I have a $1M umbrella policy with State Farm. I believe it has to be held by the insurer that covers you for all of your other liabilities. The premium is around $250/year. I took it out many years ago when I was selling my financial software and was concerned that if my software was found to be in error in some way I might be sued. It never happened and although my software is no longer on the market and will finally stop working this July I will keep the insurance in case I were to be found responsible in a serious auto accident. We now only drive about 3,000 miles/year in close proximity to our home and stay off freeways so I'm probably overinsured. However I would rather be overinsured than underinsured.

I've never understood the notion that your insurance should match your assets. Lawyers are not dumb - they know that for anyone who isn't completely judgment-proof, insurance is likely going to play a factor. So why would they limit their demands to just your provable assets? I would think they'd go for as big a judgment as possible. They can always garnish your wages for life, after all.

I used to have an umbrella policy when I had a vending business, but not anymore. I do have one rental house, so you've got me thinking I should look into it again.

The changes of losing a >$1M lawsuit are roughly 1 in a million. Strick is right, this is similar odds to buying a lottery ticket. Actually this is a worse deal than buying lottery tickets given the cost/ payout ratios. So this is not a great 'buy' financially given the odds involved.

Most people do not 'need' any umbrella. But if you have a lot of assets to protect I don't think it a bad idea as long as the cost is trivial to you. Its not a bad price for peace of mind. But then I also like buying an occasional lottery ticket too.

I am not a lawyer (thank goodness) but would emphasize/add:
1. Totally concur with the focus on protecting future earnings..a major lawsuit can take your present AND your future finances.
2. Don't forget even if you win, I think the liability policy will still cover the mega cost of your lawyers (or the insurance company's lawyers) defending you. I suspect that without umbrella insurance, at some point the cost of the people "on your side" will even start billing you unless you have umbrella funds.
3 While there is regional variation, keep in mind just the "room alone", or the "rent"of most ICU beds is approximately $1200-$1500 per night, excluding any medicine, services, procedures, imaging etc. If your teenager paralyzes someone in an auto wreck, you will pay the hospital and all the future therapy/nursing home bills (see the past discussions of long term care costs and imagine now it starts in childhood and you are "on the hook" for 60 years or so!). Hence the morbid "joke" of many lawyer friends that from purely a Machiavellian cost standpoint, it is "better" to kill someone than permanently injure him/her.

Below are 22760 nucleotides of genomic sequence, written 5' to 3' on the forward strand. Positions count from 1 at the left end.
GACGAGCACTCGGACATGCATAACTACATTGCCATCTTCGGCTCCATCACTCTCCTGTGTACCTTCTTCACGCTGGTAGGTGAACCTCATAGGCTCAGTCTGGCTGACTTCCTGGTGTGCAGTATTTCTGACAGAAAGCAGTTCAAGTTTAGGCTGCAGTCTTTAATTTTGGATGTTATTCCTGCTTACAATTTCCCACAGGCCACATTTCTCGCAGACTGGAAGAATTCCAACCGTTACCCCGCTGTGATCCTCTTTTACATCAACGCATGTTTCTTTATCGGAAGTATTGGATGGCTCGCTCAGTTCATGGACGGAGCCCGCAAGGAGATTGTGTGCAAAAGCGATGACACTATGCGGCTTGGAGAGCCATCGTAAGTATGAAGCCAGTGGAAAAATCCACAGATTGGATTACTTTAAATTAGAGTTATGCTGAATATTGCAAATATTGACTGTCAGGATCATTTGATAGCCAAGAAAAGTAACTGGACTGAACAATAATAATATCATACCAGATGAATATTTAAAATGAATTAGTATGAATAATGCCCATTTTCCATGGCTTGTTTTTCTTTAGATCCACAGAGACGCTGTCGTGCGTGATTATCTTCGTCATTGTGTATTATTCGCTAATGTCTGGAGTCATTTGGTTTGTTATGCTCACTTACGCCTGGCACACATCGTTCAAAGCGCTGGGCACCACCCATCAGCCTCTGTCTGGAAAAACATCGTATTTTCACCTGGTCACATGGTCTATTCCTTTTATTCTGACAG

Again, not a lawyer,but food for thought in the discussion of umbrella insurance and the need to prevent the "black swan" financial disaster.Admittedly the "black swan" is rare as Jim points out, but peace of mind for less than a thousand bucks a year should be considered.


What do you base those odds on?

With 300 million people in the US that would mean if those odds are annually that there would be 300 such successful cases per year. If you wanted to apply it to everyone.

However people who have no assets and a low income won't get sued because no lawyer wants that case. That eliminates a huge percent of the US population right there. So if you only look at the people who actually have assets worth going after that will change the odds quite a bit. Then if you look more carefully at people who have activities that are more likely to put them in situations that could involve a lawsuit (businesses, real estate, etc.) that will once again change the odds quite a bit.

If you look at people who have assets/income that makes such a lawsuit worth pursuing and are also involved in activities that increase the odds of being sued I would find the odds at 1 in a million to be orders of magnitude too low. But if you can back up the number I would be curious to know where you got it from.


Jim is spot on. Here's a post with the details:

Figures come from the doj, summarized here:


Should have read your comment more carefully before responding. You make some good points about people with money being more likely targets, as well as certain professions (doctors especially). So adjust accordingly if you think you're at particular risk.

But Jim is right that the overall chance for individuals who aren't specifically doctors is roughly 1 in a million.

What percentage of your paycheck can be garnished if a lawsuit is lost? Is the number completely up to the judge or is there a ceiling?

Great discussion! I have $2M umbrella insurance, which more than covers my assets. I hadn't realized that the odds of losing a $1M lawsuit are 1M to 1 -- so even at $150/year, I'm only getting $1 value.

I initially got it to cover my rental properties. When I asked a lawyer whether I should create an LLC for my rental houses, he advised that I get umbrella insurance instead (an LLC is $800/year minimum tax in California).